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This was based on a piece I originally wrote for Nano Today – the blog was a slightly extended version of what was published.  Although it was written two years ago, it’s still surprising how few people realize that breathing in nanoparticles is an everyday fact of life, and that to make sense of new risks from engineered nanoparticles, we need to understand what we are already experiencing. Originally posted April 5 2008 Read some accounts of nanotechnology risks, and you might be forgiven for concluding that a single engineered nanoparticle can kill you.  Of course, a little critical thinking soon dispels this notion—we are constantly bombarded with incidental nanoparticles from sources that include cars, incinerators and fires; we have been since birth.  And as critics of “risk extremists” often point out, we seem to be doing just fine in this nano-rich environment.  But does this mean that the potential risks associated with engineered nanoparticles are little more than a myth?

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In February 2008, the National Academy of Engineering launched 14 grand challenges for engineering.  These were the inspiration for this post, but rather than focus on the challenges themselves, I thought it would be interesting to consider how science and technology are going to help address them.  Over two years on, the ideas I was writing about here seem more relevant than ever – as I write this, I am putting the finishing touches to a World Economic Forum report that echoes many of the challenges I outlined back in March 2008. Originally posted March 6 2008 Can current approaches to doing science sustain us over the next one hundred years?  An increasing reliance on technological fixes to global challenges — including nanotechnology — demands a radical rethink of how we use science in the service of society. Over the next century we will perhaps be facing the greatest challenge in the history of humanity: sustaining six billion plus people on a planet where natural resources are running scarce and our every action results in a palpable environmental reaction.  Progress towards sustainability will only come through integrating relevant science with socially-responsible decision making.  Yet the science policy dogmas of the 20th century may be stretched to breaking point in the face of 21st century challenges. And these challenges are immense. The U.S. National Academy of Engineering recently published 14 “grand challenges for engineering” — the culmination of a year-long project exploring and reviewing the greatest technological challenges facing us in the 21st century.  At the top of the list is development of economical solar energy and fusion-energy, followed by crafting carbon sequestration methods, improving access to clean water, creating improved medicines, preventing nuclear terror, and eight other pressing needs.  The challenges are a stark reminder of the limitations of our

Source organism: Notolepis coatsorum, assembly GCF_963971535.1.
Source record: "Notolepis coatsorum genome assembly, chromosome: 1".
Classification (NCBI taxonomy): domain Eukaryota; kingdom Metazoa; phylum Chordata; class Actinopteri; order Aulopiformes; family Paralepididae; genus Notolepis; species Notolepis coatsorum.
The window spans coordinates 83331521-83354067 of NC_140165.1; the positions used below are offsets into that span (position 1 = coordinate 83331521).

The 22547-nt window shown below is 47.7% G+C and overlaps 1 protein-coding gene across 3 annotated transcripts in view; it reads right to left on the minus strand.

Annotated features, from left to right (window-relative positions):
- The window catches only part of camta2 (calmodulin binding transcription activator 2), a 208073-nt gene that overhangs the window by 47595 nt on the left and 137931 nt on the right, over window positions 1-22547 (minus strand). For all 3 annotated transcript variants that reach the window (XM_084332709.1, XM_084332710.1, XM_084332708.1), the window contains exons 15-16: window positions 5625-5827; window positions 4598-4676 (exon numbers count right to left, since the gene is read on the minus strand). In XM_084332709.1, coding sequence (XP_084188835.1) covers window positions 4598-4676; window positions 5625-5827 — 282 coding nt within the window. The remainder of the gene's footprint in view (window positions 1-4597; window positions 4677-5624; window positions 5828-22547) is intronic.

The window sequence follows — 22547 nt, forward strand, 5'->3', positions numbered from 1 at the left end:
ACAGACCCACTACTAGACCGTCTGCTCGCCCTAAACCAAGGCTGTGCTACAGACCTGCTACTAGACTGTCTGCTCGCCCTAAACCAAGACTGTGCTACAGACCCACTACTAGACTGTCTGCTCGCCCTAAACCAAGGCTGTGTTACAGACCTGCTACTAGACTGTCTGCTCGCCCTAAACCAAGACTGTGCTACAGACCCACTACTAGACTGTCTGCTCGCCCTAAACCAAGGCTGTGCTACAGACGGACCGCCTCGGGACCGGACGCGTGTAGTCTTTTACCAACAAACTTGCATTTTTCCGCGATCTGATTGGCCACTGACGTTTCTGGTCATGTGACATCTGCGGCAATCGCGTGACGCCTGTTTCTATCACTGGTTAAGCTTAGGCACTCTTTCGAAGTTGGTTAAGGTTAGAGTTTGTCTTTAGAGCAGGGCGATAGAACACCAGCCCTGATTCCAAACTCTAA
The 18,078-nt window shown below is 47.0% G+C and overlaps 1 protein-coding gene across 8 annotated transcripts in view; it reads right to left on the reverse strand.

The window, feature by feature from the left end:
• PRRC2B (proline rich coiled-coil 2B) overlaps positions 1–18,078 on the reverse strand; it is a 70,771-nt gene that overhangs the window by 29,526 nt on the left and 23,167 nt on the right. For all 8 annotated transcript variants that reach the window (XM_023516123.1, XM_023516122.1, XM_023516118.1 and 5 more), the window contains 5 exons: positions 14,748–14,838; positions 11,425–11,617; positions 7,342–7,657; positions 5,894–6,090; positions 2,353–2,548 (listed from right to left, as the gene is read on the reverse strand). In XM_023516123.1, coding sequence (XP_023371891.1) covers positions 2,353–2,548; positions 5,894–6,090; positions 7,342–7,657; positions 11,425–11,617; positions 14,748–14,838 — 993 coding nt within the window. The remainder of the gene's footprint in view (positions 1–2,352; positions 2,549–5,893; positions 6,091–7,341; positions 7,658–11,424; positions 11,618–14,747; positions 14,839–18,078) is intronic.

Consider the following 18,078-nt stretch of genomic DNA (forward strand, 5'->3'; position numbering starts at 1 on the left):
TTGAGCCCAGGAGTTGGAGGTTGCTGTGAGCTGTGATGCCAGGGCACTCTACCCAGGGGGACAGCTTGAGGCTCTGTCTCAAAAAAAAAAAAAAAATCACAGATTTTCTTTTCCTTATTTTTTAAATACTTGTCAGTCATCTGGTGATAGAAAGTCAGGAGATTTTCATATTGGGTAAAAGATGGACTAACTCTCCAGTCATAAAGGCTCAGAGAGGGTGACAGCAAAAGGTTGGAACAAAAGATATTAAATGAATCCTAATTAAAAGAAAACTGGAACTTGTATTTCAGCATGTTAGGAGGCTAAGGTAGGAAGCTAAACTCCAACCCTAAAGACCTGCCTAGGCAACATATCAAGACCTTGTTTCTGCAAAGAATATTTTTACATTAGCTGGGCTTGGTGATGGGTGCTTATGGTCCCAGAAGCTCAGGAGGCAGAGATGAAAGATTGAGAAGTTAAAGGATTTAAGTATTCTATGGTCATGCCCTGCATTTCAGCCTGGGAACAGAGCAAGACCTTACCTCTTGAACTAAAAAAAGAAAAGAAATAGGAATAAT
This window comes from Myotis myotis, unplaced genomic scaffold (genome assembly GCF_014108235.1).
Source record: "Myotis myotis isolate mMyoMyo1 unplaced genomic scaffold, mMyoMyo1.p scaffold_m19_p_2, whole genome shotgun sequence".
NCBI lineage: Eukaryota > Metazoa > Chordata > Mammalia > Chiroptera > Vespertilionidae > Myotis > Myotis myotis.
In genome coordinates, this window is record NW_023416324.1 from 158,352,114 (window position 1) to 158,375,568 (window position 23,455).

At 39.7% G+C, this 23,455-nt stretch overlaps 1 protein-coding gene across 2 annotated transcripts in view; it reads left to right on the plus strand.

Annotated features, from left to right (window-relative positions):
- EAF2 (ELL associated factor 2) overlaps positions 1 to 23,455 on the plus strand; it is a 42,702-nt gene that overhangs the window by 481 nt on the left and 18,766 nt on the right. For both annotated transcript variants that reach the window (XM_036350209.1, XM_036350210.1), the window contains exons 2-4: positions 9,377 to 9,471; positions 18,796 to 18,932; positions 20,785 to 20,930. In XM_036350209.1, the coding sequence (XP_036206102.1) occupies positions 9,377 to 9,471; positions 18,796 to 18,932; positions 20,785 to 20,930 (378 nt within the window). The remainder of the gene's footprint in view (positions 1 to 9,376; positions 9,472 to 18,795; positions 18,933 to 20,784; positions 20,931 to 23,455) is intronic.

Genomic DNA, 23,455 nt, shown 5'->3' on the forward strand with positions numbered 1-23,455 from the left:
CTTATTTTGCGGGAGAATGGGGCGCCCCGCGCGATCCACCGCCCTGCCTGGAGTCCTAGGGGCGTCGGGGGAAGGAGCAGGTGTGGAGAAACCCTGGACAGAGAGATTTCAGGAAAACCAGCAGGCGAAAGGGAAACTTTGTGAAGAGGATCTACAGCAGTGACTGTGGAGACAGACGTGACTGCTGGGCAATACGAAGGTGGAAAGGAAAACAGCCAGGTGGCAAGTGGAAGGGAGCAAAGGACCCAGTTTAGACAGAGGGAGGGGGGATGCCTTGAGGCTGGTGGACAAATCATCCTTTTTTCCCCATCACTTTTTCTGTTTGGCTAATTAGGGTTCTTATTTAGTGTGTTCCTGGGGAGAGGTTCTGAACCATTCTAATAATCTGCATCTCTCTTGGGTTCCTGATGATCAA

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I‘m going to be taking a break from 2020 Science over the next few weeks, as I finally make the move with my family from DC to Ann Arbor.  But rather than let the blog languish, I thought I would use this as an opportunity to revisit some of my old posts.  So through August, I will be digging up and re-posting blogs from summer 2008 that still have some relevance. These will be posted every Tuesday and Thursday through August – starting on August 3.  You can get them delivered automatically via email by following this link.   Or you can simply check in each week to see what’s new. Either way, I hope you enjoy the retrospective. And if you do, please feel free to leave a comment, or retweet the posts on Twitter (you can use that little retweet badge at the top of the page!). Have a great summer, and see you all in September. Cheers, Andrew ______ The full August in the Archives 2010 series can be browsed here

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2020 Science is published by Andrew Maynard - Director of the Risk Innovation Lab at Arizona State University. More ...